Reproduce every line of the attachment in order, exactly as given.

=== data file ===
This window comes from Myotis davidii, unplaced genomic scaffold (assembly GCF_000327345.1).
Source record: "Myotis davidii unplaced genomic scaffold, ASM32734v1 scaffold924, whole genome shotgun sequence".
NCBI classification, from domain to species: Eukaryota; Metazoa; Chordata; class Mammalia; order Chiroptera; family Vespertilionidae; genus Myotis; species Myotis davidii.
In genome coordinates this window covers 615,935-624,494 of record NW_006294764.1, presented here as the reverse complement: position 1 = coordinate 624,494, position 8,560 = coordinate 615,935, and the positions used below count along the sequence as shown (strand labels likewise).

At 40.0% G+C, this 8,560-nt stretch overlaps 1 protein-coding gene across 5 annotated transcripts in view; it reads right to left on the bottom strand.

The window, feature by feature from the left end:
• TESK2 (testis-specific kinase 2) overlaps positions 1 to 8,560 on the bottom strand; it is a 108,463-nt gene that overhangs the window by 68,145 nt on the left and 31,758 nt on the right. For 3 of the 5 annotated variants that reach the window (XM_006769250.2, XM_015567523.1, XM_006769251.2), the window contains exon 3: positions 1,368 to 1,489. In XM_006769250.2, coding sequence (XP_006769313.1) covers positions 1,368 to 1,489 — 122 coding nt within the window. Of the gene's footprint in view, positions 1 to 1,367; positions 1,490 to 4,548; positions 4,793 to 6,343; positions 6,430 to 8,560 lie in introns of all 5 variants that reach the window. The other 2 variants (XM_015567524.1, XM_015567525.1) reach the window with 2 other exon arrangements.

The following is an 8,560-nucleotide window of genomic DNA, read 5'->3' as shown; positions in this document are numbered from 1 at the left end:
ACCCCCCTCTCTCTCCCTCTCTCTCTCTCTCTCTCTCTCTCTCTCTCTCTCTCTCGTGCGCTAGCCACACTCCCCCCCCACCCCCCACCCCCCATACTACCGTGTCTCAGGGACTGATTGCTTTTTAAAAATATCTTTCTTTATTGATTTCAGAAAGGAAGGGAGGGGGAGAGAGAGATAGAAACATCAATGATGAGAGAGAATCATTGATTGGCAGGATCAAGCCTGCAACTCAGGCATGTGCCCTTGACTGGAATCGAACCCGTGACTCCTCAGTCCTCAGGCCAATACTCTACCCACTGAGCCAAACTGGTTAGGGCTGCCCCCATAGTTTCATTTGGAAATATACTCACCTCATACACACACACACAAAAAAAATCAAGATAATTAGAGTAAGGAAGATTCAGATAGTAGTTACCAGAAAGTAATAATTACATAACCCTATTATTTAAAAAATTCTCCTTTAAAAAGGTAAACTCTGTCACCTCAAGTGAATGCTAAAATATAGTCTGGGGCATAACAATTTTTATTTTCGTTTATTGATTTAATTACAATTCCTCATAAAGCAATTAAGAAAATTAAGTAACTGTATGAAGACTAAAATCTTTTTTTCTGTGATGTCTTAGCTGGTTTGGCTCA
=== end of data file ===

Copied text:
This window comes from Myotis davidii, unplaced genomic scaffold (assembly GCF_000327345.1).
Source record: "Myotis davidii unplaced genomic scaffold, ASM32734v1 scaffold924, whole genome shotgun sequence".
NCBI classification, from domain to species: Eukaryota; Metazoa; Chordata; class Mammalia; order Chiroptera; family Vespertilionidae; genus Myotis; species Myotis davidii.
In genome coordinates this window covers 615,935-624,494 of record NW_006294764.1, presented here as the reverse complement: position 1 = coordinate 624,494, position 8,560 = coordinate 615,935, and the positions used below count along the sequence as shown (strand labels likewise).

At 40.0% G+C, this 8,560-nt stretch overlaps 1 protein-coding gene across 5 annotated transcripts in view; it reads right to left on the bottom strand.

The window, feature by feature from the left end:
• TESK2 (testis-specific kinase 2) overlaps positions 1 to 8,560 on the bottom strand; it is a 108,463-nt gene that overhangs the window by 68,145 nt on the left and 31,758 nt on the right. For 3 of the 5 annotated variants that reach the window (XM_006769250.2, XM_015567523.1, XM_006769251.2), the window contains exon 3: positions 1,368 to 1,489. In XM_006769250.2, coding sequence (XP_006769313.1) covers positions 1,368 to 1,489 — 122 coding nt within the window. Of the gene's footprint in view, positions 1 to 1,367; positions 1,490 to 4,548; positions 4,793 to 6,343; positions 6,430 to 8,560 lie in introns of all 5 variants that reach the window. The other 2 variants (XM_015567524.1, XM_015567525.1) reach the window with 2 other exon arrangements.

The following is an 8,560-nucleotide window of genomic DNA, read 5'->3' as shown; positions in this document are numbered from 1 at the left end:
ACCCCCCTCTCTCTCCCTCTCTCTCTCTCTCTCTCTCTCTCTCTCTCTCTCTCTCGTGCGCTAGCCACACTCCCCCCCCACCCCCCACCCCCCATACTACCGTGTCTCAGGGACTGATTGCTTTTTAAAAATATCTTTCTTTATTGATTTCAGAAAGGAAGGGAGGGGGAGAGAGAGATAGAAACATCAATGATGAGAGAGAATCATTGATTGGCAGGATCAAGCCTGCAACTCAGGCATGTGCCCTTGACTGGAATCGAACCCGTGACTCCTCAGTCCTCAGGCCAATACTCTACCCACTGAGCCAAACTGGTTAGGGCTGCCCCCATAGTTTCATTTGGAAATATACTCACCTCATACACACACACACAAAAAAAATCAAGATAATTAGAGTAAGGAAGATTCAGATAGTAGTTACCAGAAAGTAATAATTACATAACCCTATTATTTAAAAAATTCTCCTTTAAAAAGGTAAACTCTGTCACCTCAAGTGAATGCTAAAATATAGTCTGGGGCATAACAATTTTTATTTTCGTTTATTGATTTAATTACAATTCCTCATAAAGCAATTAAGAAAATTAAGTAACTGTATGAAGACTAAAATCTTTTTTTCTGTGATGTCTTAGCTGGTTTGGCTCA